It may surprise you that approximately one in four Australians, over the age of 15, suffer from bladder leakage, also known as urinary incontinence – that equates to nearly 5 million of us!
This most commonly occurs with coughing, sneezing or other exertion, which is referred to as stress urinary incontinence.
What you may not be aware of is that there is now a wealth of evidence that this common and possibly embarrassing condition can be effectively treated with pelvic floor muscle training, taught by a qualified women’s health and continence physiotherapist.
There are some misconceptions about urinary incontinence.
It is usually seen as a ‘women’s issue’, and while it is more common in females, with a third of women suffering from incontinence, men still make up a large proportion of those affected.
Also, many people may assume that this is only an issue for the elderly, however, according to the Continence Foundation of Australia, half of women who report incontinence are aged under 50 years.
Many women assume that if they haven’t gone through childbirth, or have had a caesarean delivery, that they would not be at risk of urinary incontinence, however unfortunately there are many other risk factors such as constipation, high impact exercise, heavy lifting in your job or at the gym, and chronic coughing and sneezing, that can also increase the chance of it developing.
Stress urinary incontinence was reported in one study to affect over a third of young, fit women who had never had children.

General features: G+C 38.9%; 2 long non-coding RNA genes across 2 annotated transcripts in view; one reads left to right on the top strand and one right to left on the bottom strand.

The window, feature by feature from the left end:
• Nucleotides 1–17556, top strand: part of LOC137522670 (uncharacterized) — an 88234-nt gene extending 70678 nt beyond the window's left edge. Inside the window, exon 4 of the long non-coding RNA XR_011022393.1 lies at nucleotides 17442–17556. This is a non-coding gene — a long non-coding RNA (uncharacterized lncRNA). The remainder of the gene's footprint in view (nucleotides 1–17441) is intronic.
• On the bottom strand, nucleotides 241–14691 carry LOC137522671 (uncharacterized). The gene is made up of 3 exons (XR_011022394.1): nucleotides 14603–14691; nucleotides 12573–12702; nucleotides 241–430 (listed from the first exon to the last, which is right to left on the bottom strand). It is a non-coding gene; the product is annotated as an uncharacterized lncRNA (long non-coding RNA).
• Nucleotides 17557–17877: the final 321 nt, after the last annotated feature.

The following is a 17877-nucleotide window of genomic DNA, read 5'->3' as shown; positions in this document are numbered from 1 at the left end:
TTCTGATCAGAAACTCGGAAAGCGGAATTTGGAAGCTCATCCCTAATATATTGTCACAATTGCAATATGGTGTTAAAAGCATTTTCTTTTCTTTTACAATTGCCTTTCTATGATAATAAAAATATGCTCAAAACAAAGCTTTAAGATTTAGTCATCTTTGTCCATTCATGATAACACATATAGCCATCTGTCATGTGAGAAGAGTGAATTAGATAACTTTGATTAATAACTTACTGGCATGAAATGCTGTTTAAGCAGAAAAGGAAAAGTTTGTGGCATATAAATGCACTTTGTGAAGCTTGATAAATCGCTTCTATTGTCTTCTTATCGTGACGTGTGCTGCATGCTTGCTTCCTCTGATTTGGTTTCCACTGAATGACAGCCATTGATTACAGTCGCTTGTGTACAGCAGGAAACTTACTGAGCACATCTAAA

Fortunately, as reported by the Continence Foundation of Australia, the majority of people who experience incontinence can be better treated, managed or cured.
A large study done at the University of South Australia has shown that physiotherapy proved effective for 84% of women who received pelvic floor muscle training and lifestyle advice with a qualified women’s health and continence physiotherapist.
The ‘cure’ rate was still approximately 80% after 1 year, which is comparable to, or even better than, the ‘cure’ rate reported with surgery.
Researchers report that physiotherapy management of incontinence is less invasive and has fewer side effects than surgical management, and is also considerably cheaper.
The treatment in the study mentioned above was done over an average of five sessions.
Unlike seeing a specialist doctor, seeking help from a specially qualified physiotherapist does not require a referral.
To ensure that you are booked in with an appropriate practitioner, make sure that the receptionist is aware that your appointment is for incontinence, or pelvic floor muscle training.
A women’s health and continence physiotherapist can assess you and implement an individualised exercise program and teach you about modifying your daily activities and bladder and bowel habits to complement this.
Even if you already have a referral to see a specialist doctor about these issues, getting on the right track with a physiotherapy program while you await your specialist appointment will be invaluable to your long-term outcome.
If you do require surgery, it is best practice to optimise your pelvic floor muscle function beforehand.
Urinary incontinence is not just a normal part of aging, it can be helped!